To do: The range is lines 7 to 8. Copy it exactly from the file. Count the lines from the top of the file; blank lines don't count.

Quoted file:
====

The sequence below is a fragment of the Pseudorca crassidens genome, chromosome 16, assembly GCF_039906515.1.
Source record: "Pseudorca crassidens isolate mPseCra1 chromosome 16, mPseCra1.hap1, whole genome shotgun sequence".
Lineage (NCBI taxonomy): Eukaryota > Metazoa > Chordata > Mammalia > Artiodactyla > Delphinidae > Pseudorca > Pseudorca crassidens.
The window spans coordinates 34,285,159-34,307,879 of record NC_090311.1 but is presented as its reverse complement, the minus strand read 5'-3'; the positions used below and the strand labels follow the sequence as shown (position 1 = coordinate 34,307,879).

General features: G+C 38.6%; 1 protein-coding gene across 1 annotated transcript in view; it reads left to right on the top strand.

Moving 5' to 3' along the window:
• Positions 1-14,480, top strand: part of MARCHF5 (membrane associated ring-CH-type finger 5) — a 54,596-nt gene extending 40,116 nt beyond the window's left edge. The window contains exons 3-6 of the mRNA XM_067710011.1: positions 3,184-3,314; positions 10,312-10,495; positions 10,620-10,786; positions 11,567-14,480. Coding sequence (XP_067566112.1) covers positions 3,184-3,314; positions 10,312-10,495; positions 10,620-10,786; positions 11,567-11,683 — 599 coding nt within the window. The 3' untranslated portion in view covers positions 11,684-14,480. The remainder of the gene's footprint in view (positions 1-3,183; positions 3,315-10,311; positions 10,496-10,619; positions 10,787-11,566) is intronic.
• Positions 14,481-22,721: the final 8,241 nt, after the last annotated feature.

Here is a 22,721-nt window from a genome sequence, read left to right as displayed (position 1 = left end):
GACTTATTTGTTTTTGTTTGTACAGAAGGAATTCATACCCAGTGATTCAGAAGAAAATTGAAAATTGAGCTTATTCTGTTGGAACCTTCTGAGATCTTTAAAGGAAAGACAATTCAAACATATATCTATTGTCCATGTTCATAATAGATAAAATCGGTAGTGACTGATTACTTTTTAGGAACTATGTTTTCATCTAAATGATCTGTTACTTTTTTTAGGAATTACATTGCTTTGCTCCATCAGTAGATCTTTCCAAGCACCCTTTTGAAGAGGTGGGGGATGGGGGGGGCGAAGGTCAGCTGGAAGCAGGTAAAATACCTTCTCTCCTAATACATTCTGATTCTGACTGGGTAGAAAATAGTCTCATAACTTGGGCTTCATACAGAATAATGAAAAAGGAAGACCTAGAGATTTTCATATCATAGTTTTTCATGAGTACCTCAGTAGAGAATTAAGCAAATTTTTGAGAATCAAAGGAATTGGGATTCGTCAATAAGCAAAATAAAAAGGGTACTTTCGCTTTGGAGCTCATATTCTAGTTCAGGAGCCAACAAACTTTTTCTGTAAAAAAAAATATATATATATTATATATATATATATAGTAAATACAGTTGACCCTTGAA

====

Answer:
• Positions 1-14,480, top strand: part of MARCHF5 (membrane associated ring-CH-type finger 5) — a 54,596-nt gene extending 40,116 nt beyond the window's left edge. The window contains exons 3-6 of the mRNA XM_067710011.1: positions 3,184-3,314; positions 10,312-10,495; positions 10,620-10,786; positions 11,567-14,480. Coding sequence (XP_067566112.1) covers positions 3,184-3,314; positions 10,312-10,495; positions 10,620-10,786; positions 11,567-11,683 — 599 coding nt within the window. The 3' untranslated portion in view covers positions 11,684-14,480. The remainder of the gene's footprint in view (positions 1-3,183; positions 3,315-10,311; positions 10,496-10,619; positions 10,787-11,566) is intronic.
• Positions 14,481-22,721: the final 8,241 nt, after the last annotated feature.